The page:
A PET imaging probe developed by Massachusetts General Hospital (MGH) investigators appears able to diagnose and stage pulmonary fibrosis -- an often life-shortening lung disease -- as well as monitor the response to treatment. In their paper published in Science Translational Medicine, the team reports how the collagen-targeting probe, called 68Ga-CBP8, bound to scar tissue in the lungs of two animal models in a way that indicated the extent of fibrosis and also detected reduced fibrosis in animals that received an anti-fibrotic drug. Experiments using human lung tissue suggested that the probe also could differentiate between stable disease and progressive fibrosis, information important to treatment planning.
"Increased collagen production is a hallmark of fibrosis in the lungs and in other organs," explains Peter Caravan, PhD, of the Athinoula A. Martinos Center for Biomedical Imaging and co-director of the Institute for Innovation in Imaging at MGH, a co-corresponding author of the report. "High resolution CT scanning can precisely diagnose only 50 percent of patients and often cannot predict prognosis or show response to therapies, making invasive biopsy -- which can be hazardous to these patients -- the only definitive diagnostic method. Non-invasive PET imaging with 68Ga-CBP8 provides information on the entire lung without a biopsy, which would only reflect a small portion of the lung."
While pulmonary fibrosis may be caused by exposure to pollutants or result from other disease, in most cases the cause is unknown or idiopathic. The buildup of scar tissue stiffens the lungs, making breathing difficult and restricting the passage of oxygen into the blood. For most patients, the condition progressively worsens, leading to death in 3 to 5 years. Two drugs that slow the progression of idiopathic pulmonary fibrosis have recently been approved by the FDA, and a definitive, noninvasive diagnostic method could enable earlier diagnosis and treatment and monitoring of treatment response.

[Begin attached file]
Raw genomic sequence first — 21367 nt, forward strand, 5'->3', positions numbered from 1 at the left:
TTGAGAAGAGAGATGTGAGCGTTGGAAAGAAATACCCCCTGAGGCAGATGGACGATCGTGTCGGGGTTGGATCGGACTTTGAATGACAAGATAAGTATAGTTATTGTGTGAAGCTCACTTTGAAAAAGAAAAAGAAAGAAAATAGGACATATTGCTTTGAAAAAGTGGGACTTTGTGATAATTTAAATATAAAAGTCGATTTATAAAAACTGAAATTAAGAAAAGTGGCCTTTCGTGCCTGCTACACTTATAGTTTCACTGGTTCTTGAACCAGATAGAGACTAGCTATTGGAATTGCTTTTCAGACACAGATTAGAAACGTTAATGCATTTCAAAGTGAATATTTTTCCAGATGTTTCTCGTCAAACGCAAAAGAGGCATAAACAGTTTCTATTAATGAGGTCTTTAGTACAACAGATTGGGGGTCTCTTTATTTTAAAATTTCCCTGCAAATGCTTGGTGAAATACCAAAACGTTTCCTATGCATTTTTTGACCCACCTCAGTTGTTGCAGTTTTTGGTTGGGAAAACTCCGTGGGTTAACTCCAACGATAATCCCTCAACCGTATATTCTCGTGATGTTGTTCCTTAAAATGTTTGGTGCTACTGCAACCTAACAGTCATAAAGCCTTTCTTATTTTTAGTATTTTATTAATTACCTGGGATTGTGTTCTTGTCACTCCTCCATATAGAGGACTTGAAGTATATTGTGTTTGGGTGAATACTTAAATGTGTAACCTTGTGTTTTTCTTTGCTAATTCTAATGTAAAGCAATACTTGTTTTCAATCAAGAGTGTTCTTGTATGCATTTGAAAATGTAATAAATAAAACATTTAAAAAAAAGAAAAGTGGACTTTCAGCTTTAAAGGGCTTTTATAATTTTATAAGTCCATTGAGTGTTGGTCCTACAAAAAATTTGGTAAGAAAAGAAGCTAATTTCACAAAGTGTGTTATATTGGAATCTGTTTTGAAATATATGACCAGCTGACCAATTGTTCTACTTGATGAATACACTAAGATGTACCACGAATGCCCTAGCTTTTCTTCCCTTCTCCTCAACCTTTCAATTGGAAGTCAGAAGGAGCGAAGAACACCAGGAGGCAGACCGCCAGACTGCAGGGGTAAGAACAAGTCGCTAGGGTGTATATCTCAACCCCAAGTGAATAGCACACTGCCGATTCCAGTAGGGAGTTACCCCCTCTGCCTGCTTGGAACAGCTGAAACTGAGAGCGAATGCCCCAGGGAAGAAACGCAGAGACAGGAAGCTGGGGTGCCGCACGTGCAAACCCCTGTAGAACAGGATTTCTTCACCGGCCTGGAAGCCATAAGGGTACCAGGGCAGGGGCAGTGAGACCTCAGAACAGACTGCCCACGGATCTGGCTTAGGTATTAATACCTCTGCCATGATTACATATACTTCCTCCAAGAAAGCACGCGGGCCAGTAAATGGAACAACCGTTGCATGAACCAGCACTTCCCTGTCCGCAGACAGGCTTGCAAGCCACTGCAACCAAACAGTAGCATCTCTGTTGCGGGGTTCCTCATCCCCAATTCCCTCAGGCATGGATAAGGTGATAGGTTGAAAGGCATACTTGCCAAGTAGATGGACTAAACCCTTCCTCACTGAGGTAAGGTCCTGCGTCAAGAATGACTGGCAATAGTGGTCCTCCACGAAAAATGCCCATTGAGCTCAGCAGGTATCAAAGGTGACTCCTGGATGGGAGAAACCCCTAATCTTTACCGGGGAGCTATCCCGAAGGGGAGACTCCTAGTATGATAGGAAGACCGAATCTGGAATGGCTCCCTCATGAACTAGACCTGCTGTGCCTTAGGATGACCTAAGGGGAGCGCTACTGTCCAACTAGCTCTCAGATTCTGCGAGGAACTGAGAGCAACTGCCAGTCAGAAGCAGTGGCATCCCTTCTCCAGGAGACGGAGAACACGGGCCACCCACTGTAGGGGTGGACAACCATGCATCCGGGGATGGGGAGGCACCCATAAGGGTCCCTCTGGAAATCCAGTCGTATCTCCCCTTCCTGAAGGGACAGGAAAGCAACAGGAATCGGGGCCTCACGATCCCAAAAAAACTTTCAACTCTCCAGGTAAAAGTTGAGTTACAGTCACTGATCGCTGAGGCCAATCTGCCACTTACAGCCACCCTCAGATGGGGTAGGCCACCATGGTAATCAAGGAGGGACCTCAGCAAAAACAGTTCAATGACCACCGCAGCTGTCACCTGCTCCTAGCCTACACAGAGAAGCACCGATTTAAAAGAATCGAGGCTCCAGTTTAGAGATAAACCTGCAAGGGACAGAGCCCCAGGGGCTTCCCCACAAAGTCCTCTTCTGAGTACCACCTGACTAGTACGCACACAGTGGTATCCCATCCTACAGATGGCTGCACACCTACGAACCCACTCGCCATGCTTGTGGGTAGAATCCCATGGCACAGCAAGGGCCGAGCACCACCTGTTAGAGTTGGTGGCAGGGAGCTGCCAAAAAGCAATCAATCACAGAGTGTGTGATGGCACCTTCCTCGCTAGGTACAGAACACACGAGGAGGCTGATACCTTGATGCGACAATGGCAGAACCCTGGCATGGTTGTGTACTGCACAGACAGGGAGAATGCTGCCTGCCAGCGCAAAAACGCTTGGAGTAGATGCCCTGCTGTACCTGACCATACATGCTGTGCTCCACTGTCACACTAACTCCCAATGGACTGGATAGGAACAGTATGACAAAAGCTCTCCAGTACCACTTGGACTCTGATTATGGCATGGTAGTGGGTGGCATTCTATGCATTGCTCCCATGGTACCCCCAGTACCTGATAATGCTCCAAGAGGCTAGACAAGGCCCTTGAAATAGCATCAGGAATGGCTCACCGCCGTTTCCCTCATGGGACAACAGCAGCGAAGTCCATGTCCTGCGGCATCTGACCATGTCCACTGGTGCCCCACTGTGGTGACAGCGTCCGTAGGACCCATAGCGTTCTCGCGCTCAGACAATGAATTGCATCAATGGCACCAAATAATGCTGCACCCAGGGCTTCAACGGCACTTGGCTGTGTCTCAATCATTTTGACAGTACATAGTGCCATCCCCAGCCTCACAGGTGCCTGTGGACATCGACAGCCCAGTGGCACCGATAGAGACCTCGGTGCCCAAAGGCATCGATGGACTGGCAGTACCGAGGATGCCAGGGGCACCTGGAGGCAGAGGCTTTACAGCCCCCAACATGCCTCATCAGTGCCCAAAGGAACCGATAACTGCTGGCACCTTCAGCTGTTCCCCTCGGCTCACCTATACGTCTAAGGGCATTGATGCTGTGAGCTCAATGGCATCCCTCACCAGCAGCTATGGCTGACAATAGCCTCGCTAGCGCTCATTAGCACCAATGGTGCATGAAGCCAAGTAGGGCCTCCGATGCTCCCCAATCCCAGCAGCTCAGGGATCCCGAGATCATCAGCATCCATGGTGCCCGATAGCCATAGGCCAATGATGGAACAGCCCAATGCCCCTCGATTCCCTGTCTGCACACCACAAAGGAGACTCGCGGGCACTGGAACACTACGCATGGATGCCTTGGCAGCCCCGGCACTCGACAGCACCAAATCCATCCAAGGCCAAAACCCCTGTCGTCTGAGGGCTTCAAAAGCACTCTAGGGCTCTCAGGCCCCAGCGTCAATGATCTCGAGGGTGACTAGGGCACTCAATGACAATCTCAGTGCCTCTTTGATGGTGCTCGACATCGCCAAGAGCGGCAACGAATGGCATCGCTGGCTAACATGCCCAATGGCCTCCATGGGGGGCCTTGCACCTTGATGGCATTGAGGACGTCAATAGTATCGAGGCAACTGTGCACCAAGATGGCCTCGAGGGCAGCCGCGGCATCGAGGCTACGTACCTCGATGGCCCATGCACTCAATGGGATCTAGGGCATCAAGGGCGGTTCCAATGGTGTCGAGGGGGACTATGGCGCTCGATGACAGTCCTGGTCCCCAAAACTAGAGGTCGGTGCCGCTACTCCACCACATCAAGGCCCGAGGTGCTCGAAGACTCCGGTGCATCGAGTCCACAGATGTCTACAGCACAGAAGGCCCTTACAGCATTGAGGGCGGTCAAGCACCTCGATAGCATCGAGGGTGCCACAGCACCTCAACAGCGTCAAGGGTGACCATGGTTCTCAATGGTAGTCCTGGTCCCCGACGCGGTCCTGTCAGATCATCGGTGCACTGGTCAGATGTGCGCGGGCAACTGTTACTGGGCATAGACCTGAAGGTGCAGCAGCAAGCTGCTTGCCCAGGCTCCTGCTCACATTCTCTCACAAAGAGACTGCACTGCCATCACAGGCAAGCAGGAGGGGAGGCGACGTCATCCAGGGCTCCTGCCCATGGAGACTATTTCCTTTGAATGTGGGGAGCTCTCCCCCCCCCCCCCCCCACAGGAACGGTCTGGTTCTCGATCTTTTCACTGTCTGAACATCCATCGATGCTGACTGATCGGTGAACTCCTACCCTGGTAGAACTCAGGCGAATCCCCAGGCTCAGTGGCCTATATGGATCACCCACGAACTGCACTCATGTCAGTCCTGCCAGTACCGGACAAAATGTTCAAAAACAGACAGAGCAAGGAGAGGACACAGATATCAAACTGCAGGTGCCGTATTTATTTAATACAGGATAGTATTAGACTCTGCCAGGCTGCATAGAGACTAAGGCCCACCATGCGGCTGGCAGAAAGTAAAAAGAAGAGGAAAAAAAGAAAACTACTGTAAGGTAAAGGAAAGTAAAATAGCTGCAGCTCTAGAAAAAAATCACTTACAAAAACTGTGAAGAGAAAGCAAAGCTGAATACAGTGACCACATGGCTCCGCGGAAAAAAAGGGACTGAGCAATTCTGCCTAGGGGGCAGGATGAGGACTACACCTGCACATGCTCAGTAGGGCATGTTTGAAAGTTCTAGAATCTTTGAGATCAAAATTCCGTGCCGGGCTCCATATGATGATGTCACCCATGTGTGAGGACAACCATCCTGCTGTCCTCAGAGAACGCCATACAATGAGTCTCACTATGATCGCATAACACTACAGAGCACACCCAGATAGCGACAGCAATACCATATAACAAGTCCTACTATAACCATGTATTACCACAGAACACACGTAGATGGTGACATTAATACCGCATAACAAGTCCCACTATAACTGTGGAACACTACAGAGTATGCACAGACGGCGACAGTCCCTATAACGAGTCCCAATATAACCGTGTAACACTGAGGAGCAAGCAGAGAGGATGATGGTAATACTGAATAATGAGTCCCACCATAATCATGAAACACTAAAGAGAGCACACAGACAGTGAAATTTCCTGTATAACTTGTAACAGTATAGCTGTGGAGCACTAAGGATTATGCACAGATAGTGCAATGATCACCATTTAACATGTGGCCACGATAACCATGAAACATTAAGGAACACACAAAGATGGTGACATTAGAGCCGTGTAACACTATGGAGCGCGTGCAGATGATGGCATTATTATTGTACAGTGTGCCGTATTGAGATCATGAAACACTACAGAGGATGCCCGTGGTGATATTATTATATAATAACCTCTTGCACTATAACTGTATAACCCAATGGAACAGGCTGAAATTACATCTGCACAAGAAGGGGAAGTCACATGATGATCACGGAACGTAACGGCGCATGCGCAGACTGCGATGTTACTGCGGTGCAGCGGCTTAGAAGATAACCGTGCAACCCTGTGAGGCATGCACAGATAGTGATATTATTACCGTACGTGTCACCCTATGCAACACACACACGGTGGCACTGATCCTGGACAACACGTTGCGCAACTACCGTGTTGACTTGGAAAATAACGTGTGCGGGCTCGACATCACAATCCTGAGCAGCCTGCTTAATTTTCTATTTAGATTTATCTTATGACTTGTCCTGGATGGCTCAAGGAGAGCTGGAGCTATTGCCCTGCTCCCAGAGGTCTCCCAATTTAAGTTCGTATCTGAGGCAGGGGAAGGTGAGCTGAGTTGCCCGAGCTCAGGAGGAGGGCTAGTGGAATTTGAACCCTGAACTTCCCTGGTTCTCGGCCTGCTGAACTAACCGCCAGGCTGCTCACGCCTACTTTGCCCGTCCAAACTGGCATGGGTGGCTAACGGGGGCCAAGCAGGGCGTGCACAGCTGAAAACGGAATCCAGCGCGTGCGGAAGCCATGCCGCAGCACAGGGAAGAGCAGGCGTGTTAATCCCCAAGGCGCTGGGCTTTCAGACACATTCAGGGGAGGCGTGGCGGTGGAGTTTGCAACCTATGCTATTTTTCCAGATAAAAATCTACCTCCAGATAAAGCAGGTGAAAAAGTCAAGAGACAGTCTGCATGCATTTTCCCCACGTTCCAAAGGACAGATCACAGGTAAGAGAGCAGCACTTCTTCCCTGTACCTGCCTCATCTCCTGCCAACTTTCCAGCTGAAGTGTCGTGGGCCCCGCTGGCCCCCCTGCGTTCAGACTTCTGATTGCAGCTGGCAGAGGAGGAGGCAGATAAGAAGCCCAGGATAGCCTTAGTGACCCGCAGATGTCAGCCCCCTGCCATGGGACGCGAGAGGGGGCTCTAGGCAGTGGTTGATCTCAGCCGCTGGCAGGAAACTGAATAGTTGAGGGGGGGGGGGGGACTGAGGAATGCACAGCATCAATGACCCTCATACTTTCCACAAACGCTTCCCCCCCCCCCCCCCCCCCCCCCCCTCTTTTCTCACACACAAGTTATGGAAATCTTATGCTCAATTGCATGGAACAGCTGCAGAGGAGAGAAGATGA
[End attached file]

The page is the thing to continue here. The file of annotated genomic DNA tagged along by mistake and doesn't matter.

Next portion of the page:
The ability of PET technology to detect and quantify collagen molecules presents significant advantages over CT scanning, which only reveals structural abnormalities, which could be caused by other conditions. The MGH team's initial experiments showed that 68Ga-CBP8 specifically binds to collagen in a mouse model of pulmonary fibrosis but did not accumulate in the lungs of healthy animals.
Additional experiments in another model showed greater uptake of the probe in areas of more extensive fibrosis and the ability to track disease progression over time. The reduction in fibrosis resulting from treatment with an experimental antibody-based drug could clearly be tracked by a combination of 68Ga-CBP8 PET and CT scanning. Application of 68Ga-CBP8 to tissues removed from the lungs of pulmonary fibrosis patients prior to transplantation also showed greater probe accumulation in more heavily scarred areas, suggesting that the results in the mouse models would probably also be seen in human patients.
"The ability of molecular PET imaging with this probe to detect early-stage fibrosis would allow us to begin treatment when it would be most effective," says Michael Lanuti, MD, MGH Division of Thoracic Surgery, co-corresponding author of the Science Translational Medicine paper. "This probe may also be able to distinguish new, active fibrosis from stable disease, which would allow clinicians to better tailor therapy to individual patients. And since response to therapy is difficult to ascertain with high-resolution CT scanning, PET molecular imaging may be a more sensitive way to detect changes in active fibrosis."
The MGH team is preparing the documentation required to test 68Ga-CBP8 in patients and has received National Heart, Lung and Blood (NHLBI) funding for such a trial, which may begin later this year.
Pauline Désogère, PhD, of the Martinos Center and Luis F. Tapias, MD, MGH Thoracic Surgery, are co-lead authors of the Science Translational Medicine paper. Additional co-authors are Nicholas Rotile, Tyson Rietz, Francesco Blasi, PharmD, PhD, and Helen Day, Martinos Center; Lida Hariri, MD, PhD, Clemens Probst, and Andrew Tager, MD, MGH Pulmonary and Critical Care Medicine; Mari Mino-Kenudson, MD, MGH Pathology; Bryan Fuchs, PhD, MGH Surgical Oncology; and Paul Weinreb and Shelia M. Violette, Biogen. Support for the study includes NHLBI grant R01 HL116315.
Massachusetts General Hospital, founded in 1811, is the original and largest teaching hospital of Harvard Medical School. The MGH Research Institute conducts the largest hospital-based research program in the nation, with an annual research budget of more than $800 million and major research centers in HIV/AIDS, cardiovascular research, cancer, computational and integrative biology, cutaneous biology, human genetics, medical imaging, neurodegenerative disorders, regenerative medicine, reproductive biology, systems biology, photomedicine and transplantation biology. The MGH topped the 2015 Nature Index list of health care organizations publishing in leading scientific journals and earned the prestigious 2015 Foster G. McGaw Prize for Excellence in Community Service. In August 2016 the MGH was once again named to the Honor Roll in the U.S. News & World Report list of "America's Best Hospitals."
Science Translational Medicine